By delving into each of these causes of the enlarged interpretation of kin, A Sociology of Mormon Kinship becomes a congregational study of living religion. The ward family, consisting of a variety of members from diverse backgrounds, constantly practices an ethic of caring and loving other members as well as the greater community. In serving God by serving others, Mormonism becomes a way of life. This living religion goes far beyond the official theological dictate from Mormon hierarchy.

Black ably proves her thesis through field ethnography influenced by anthropologist Clifford Geertz, sociological insight influenced by Pierre Bourdieu and others, extensive and detailed interviews, narrative analysis, and participant observations of many facets of family and ward life. In addition to this qualitative approach, Black is well aware of the quantitative studies on Mormonism, and she correlates these studies with the scholarly literature on Mormonism.

Black not only produces a unique study of keen insight into the dynamics of the ward family, but does so utilizing an insider/outsider perspective. She was baptized into the Church of Jesus Christ of Latter-Day Saints in Utah at the customary age of eight years old. Raised in the Church, she and her family became progressively less involved in Mormonism. She eventually left the Church and had her name removed from official membership records. Black is well aware of both the pitfalls and benefits of this insider/outsider experience for the scholar and relates the various nuances to the reader.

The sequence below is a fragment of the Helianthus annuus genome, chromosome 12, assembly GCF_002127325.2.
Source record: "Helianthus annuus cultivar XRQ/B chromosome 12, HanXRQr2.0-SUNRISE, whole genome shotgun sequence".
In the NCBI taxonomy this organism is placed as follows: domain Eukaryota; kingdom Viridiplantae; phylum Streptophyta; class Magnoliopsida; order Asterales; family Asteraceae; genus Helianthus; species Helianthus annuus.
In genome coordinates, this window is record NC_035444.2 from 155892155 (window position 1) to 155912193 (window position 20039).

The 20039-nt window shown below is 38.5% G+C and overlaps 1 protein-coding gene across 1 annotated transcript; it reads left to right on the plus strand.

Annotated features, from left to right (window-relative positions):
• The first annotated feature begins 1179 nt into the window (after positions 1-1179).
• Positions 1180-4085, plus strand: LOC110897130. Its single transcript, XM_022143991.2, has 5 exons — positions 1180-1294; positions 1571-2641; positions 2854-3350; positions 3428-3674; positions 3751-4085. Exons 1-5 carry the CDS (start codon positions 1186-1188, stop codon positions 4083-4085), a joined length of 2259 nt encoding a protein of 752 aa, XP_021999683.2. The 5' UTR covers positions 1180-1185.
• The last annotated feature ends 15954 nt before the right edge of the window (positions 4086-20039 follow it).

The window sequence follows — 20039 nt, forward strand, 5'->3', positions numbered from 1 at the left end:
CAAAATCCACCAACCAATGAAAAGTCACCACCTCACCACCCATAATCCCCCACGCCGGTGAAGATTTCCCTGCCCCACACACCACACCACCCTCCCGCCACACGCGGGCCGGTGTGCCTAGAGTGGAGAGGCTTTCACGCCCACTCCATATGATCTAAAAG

A Sociology of Mormon Kinship contrasts with and enhances the average scholarly works that emphasize Mormon theology and doctrinal positions. It includes several appendices, a detailed glossary, a reference list of source material, and an index. These additional materials are helpful and stimulating. A Sociology of Mormon Kinship provides keen insight for anyone interested in understanding the lived reality of Mormon religion and the family.

About the Reviewer(s): 

V. Jacquette Rhoades is instructor of sociology at Rhodes State College.

Date of Review: 
February 20, 2017
About the Author(s)/Editor(s)/Translator(s): 

Kristeen Lee Black received her Ph.D. from Drew University in the field of Religion and Society. Her work focuses in Congregational and Mormon Studies. Cited most often as an ethnographer, her work appeals to a diverse range of disciplines, Dr. Black currently resides in Oakland, California. This project explores the social structure and social construction of family within LDS congregations and argues that ward families are special types of kinship networks. Ward families are woven together by an ethic of care that enables their members to consider fellow congregants as family. Although this capacious idea and lived experience of family is in direct contrast to the official Church rhetoric of family as found in "The Family: A Proclamation to the World," the phenomena of ward families illustrates how applying an extended and flexible idea of family in group settings produces caring and cohesive communities.